Finally, Mitchell’s fourth tactic was to speak to competitors. “If you think your systems are better than everybody else’s and your secrets are your secrets, they’re not,” said Mitchell. “Are you really doing something that nobody can figure out? Competitors are a great source of information when you’re stuck, as well as a potential partner.”
To be sure, the pandemic tested ingenuity, flexibility and resilience, but also highlighted supply chain vulnerabilities that left manufacturers second-guessing their game plans.
Recognizing the signs, analysts and risk advisory teams raised the flag, signalling the need for manufacturers to focus on optimizing business continuity plans, managing cash flow, strengthening communications with stakeholders and enabling technology.
“Clients were impacted by supply chains adjusting,” said David Linton, Partner, BDO Consulting – National Manufacturing and Distribution Leader. “In our consulting group, we were spending a lot of time with clients, doing business continuity plans in case of closures of facilities.”
Linton pointed out that patterns of demand shifted during the pandemic. Since manufacturing subsectors were hit differently, solutions needed to be customized. “Business continuity plans and strategy are unique to each business,” said Linton, adding that risks in the supply chain could be addressed in many ways, including diversifying the supply base, looking at alternate sourcing options through near-shoring or onshoring, finding alternate materials that are good enough for substitute, or by designing a product in a different way.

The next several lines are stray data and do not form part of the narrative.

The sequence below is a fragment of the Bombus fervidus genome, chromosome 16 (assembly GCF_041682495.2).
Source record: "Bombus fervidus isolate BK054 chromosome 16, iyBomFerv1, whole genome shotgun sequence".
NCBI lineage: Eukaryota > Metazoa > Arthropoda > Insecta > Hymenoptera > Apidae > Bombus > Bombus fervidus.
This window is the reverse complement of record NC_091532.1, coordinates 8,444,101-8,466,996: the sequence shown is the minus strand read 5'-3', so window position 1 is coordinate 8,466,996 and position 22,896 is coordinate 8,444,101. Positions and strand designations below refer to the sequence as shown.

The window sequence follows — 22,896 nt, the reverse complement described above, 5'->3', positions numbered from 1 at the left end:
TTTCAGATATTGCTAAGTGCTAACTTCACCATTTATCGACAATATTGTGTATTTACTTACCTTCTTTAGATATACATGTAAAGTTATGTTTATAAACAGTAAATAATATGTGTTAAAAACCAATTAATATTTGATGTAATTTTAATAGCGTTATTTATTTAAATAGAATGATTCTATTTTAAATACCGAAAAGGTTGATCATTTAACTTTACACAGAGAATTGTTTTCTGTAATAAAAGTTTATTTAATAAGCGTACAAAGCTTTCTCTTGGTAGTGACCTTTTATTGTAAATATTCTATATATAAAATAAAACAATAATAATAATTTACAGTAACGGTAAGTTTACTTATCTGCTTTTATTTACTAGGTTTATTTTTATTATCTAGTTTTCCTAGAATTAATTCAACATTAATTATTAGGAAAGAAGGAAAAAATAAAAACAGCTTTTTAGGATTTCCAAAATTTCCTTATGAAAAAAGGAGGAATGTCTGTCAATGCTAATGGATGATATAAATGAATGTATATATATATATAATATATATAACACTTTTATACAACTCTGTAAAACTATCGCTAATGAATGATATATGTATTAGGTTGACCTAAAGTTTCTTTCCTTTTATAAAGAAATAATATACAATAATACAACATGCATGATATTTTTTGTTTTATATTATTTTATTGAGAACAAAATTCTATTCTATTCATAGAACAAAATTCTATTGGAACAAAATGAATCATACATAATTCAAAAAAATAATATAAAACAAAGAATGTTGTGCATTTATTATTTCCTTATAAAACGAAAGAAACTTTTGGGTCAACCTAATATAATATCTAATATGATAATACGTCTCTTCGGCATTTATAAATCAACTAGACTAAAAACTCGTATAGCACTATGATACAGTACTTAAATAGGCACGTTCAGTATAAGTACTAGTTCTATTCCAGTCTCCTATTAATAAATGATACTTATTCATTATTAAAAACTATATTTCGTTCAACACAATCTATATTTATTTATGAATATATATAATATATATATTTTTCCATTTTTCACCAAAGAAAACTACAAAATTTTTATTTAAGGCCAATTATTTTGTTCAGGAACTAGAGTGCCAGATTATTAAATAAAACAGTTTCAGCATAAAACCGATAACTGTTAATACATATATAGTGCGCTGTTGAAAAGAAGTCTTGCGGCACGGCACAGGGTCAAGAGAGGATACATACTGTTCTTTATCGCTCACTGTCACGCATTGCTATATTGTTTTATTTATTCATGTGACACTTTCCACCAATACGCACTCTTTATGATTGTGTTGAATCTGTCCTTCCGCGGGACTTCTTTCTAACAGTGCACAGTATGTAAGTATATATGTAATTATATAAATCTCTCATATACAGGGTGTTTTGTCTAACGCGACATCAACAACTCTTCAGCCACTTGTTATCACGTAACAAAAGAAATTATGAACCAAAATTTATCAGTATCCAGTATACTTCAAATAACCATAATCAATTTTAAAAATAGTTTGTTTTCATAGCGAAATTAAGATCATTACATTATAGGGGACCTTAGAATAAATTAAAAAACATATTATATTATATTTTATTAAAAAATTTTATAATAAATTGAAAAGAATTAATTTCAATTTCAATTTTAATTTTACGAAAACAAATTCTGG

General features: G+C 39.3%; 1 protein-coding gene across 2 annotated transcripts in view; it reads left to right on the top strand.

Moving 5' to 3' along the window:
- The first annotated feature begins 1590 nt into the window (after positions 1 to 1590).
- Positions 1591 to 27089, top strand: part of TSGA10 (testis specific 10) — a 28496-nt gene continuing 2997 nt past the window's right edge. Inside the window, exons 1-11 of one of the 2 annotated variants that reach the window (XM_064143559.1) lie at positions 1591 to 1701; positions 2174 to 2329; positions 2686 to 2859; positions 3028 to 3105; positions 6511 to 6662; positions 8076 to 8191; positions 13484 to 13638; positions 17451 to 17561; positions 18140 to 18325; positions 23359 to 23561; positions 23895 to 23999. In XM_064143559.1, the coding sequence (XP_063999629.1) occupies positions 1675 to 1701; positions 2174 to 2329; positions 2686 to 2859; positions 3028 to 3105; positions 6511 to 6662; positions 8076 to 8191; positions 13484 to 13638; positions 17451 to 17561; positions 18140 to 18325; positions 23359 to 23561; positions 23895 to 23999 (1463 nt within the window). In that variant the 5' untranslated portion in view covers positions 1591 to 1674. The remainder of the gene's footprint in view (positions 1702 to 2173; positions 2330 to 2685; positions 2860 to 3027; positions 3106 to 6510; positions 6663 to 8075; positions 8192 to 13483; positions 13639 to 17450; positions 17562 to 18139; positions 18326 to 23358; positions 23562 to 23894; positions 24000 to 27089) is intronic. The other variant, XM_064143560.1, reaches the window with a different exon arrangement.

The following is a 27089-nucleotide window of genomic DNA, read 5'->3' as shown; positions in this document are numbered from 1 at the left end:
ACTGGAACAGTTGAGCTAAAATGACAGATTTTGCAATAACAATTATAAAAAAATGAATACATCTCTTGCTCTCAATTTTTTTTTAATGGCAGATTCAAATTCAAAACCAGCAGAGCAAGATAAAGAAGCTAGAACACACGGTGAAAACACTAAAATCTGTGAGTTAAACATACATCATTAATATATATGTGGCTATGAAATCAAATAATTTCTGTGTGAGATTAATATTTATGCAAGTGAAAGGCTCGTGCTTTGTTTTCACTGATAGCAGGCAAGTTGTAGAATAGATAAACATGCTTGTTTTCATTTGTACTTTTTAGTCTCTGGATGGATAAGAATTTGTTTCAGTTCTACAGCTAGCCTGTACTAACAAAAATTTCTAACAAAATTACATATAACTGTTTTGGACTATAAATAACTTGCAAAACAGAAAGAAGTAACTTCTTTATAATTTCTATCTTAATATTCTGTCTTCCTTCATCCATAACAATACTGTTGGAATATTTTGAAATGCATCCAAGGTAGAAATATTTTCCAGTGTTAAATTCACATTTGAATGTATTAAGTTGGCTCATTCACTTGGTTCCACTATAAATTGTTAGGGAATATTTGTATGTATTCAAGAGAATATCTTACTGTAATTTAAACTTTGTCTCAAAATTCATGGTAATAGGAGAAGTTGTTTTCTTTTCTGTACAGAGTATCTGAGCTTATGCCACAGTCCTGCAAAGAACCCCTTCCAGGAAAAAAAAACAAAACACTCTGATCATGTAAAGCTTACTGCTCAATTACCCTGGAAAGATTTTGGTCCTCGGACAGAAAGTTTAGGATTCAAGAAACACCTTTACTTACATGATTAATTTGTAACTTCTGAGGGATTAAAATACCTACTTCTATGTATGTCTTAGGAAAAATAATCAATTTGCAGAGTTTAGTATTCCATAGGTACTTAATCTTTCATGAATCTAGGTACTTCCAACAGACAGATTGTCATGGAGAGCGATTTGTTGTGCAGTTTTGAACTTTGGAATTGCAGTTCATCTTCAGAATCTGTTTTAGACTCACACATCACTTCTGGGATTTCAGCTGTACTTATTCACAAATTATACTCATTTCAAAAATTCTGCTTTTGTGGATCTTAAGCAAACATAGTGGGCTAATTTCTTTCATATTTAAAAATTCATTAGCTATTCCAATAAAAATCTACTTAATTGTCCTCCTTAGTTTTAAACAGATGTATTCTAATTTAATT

On the supply side, inbound materials and packaging were impacted pretty early on, recalled Linton. On the other side, demand for some products dropped, but increased for others.
“We helped our clients pivot and looked after either the increase or the decrease on the sales side,” said Linton. “Some of that was with consumer demand increasing or decreasing. Some was government-driven by the need for PPE [personal protective equipment]. And some of it was the logistical challenges in the supply chain, resulting in either not being able to keep up with demand, or not being able to physically get the product to where it needed to be.”